Orchestration: this is the layer that defines what the workflow looks like. It is also what not only data engineers but also data consumers need to be comfortable with. As we decided to go with Python and we had been experimenting with Prefect for a few months it made sense to incorporate this powerful workflow management system as part of it.

Execution: to better manage dependencies and treat workflows as single and separate units we decided to containerize them. We push every workflow as an ECR image to AWS and use AWS Fargate to run them. This setup works well as our data lives on AWS and Prefect integrates well with Fargate.

Deployment: we use Gitlab as our web-based Git repository and take advantage of its CI/CD functionality to register, build and push workflows to our environments.

Visualization: we signed up to use Prefect Cloud which is an interface on top of their open source engine. It allows us to connect AWS execution environments with their web UI to monitor, troubleshoot and interact with workflows.

There’s just one small missing part, the name. Here I introduce you to:

The image below illustrates the architecture from end to end.

How does DWAAS work ?

DWAAS pushes workflows to Test and Production environments. Both consist of a combination of Prefect Cloud Projects (where workflows are registered) and AWS accounts (where workflows run). This gives our consumers the ability to validate their code and the data before going to production.

The Deployment Process

Anyone who wants to deploy a Workflow through DWAAS must follow these steps:

  • 1 - Create a branch in a Gitlab repository;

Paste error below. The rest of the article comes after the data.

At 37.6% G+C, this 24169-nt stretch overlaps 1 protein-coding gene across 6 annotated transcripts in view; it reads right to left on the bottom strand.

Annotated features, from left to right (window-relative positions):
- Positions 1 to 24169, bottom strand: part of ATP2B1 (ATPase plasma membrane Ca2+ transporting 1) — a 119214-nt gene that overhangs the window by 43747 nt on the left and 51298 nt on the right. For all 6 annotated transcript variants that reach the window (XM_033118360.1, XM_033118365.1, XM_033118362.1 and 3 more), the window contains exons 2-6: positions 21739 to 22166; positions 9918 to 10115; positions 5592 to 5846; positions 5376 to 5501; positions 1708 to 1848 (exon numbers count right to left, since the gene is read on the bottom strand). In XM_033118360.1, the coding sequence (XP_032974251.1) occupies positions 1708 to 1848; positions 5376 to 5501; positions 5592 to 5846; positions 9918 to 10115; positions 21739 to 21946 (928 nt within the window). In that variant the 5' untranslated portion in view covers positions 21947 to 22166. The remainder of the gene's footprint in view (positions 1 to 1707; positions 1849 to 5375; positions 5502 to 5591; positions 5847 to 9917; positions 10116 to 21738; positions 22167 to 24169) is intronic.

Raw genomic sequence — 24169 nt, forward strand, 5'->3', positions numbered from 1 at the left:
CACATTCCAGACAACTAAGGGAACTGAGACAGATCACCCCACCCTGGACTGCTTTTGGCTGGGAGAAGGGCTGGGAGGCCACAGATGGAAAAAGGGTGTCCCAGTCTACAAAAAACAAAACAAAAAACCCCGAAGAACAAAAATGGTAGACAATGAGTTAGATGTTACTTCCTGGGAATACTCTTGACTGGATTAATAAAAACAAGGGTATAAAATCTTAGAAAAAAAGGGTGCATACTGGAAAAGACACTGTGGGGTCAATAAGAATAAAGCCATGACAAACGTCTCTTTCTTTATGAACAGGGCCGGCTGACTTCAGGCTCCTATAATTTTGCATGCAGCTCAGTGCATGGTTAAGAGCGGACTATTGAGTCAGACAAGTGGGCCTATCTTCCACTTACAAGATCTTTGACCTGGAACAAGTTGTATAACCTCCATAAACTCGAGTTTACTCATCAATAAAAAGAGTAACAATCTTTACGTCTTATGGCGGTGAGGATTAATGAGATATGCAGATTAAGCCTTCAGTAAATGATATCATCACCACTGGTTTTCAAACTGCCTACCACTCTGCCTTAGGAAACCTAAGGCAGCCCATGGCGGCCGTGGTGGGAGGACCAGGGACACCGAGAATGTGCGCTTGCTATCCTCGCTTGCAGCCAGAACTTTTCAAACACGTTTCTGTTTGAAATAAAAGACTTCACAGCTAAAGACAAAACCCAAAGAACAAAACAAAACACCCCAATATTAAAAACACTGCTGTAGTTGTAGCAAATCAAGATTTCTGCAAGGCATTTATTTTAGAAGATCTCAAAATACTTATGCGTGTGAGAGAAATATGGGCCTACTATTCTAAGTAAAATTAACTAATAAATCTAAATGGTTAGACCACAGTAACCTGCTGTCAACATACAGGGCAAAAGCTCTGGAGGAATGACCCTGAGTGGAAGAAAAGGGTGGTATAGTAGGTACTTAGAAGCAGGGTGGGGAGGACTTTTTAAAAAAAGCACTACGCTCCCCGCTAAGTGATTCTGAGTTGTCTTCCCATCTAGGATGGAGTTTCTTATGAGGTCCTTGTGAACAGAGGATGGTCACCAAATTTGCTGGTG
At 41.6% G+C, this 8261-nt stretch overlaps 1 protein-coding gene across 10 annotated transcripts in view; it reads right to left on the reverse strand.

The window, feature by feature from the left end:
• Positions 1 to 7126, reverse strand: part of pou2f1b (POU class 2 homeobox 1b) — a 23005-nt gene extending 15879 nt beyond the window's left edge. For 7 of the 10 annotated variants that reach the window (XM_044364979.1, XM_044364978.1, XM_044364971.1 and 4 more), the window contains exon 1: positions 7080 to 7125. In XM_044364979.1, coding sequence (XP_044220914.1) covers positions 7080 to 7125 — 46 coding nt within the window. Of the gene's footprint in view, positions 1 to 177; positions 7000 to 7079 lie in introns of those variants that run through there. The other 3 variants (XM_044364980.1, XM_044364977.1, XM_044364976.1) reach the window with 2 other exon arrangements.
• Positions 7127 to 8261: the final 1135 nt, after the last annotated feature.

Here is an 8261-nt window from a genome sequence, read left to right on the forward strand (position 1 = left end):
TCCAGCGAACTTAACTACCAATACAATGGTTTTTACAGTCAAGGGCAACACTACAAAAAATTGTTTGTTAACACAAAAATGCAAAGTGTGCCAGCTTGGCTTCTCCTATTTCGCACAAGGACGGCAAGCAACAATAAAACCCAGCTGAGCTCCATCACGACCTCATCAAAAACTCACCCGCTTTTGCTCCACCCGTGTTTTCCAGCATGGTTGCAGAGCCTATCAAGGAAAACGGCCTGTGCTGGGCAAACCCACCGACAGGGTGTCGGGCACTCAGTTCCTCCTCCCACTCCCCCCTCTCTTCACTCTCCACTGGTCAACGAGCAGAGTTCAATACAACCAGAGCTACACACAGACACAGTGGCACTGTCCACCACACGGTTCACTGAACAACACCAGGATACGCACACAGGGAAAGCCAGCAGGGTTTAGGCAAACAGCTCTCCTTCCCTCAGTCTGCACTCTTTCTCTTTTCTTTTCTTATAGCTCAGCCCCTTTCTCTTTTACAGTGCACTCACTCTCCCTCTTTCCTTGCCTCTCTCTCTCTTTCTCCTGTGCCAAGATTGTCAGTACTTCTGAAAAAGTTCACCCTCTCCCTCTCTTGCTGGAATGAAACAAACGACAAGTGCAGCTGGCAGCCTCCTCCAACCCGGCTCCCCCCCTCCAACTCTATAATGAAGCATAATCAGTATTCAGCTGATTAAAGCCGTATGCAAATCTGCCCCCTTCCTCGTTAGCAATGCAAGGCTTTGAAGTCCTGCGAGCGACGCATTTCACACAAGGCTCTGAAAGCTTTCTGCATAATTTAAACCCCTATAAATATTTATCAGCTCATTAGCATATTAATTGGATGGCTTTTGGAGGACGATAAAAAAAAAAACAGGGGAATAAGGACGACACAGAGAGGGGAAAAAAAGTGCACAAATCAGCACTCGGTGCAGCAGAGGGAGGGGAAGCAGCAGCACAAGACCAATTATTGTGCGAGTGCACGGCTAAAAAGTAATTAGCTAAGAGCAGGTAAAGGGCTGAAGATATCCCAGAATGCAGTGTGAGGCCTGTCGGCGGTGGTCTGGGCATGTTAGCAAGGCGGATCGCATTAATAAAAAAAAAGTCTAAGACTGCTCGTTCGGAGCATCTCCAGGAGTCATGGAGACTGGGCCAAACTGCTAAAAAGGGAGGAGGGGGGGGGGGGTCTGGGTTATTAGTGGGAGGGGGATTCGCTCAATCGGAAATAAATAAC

• 2 - Set Test and Production configurations through config files designed by the Data Engineering team. For example:
{
"name": "my-workflow",
"schedule-enabled": true,
"schedule": "cron(0 14 * * ? *)",
"parameters": {"env": "prod", "account": "12345678910”},
"cloud-execution-environment": "fargate",
"memory": 4096,
"cpu": 1024
}
  • 3 - Write the workflow using Prefect. Below is a simple ETL example.
from prefect import Flow, task


@task
def extract():
return [1, 2, 3]


@task
def transform(x):
return [i * 10 for i in x]


@task
def load(y):
print("Received y: {}".format(y))


with Flow("ETL") as flow:
e = extract()
t = transform(e)
l = load(t)
  • 4 - Commit/Push the code. This will trigger the CI/CD pipeline to push the workflow to Test.
  • 5 - Validate that the workflow works in Test through the Prefect Cloud UI.
  • 6 - Create a Merge Request. Once approved by a reviewer, the code is merged into master and the CI/CD pipeline pushes the workflow to Production.

The CI/CD Pipeline

These are the deployment stages:

  • Workflow docker image is built;

This step builds a prefect based docker image containing the workflow code and installs dependencies, like external python libraries being used.

  • Workflow docker image is pushed to AWS ECR;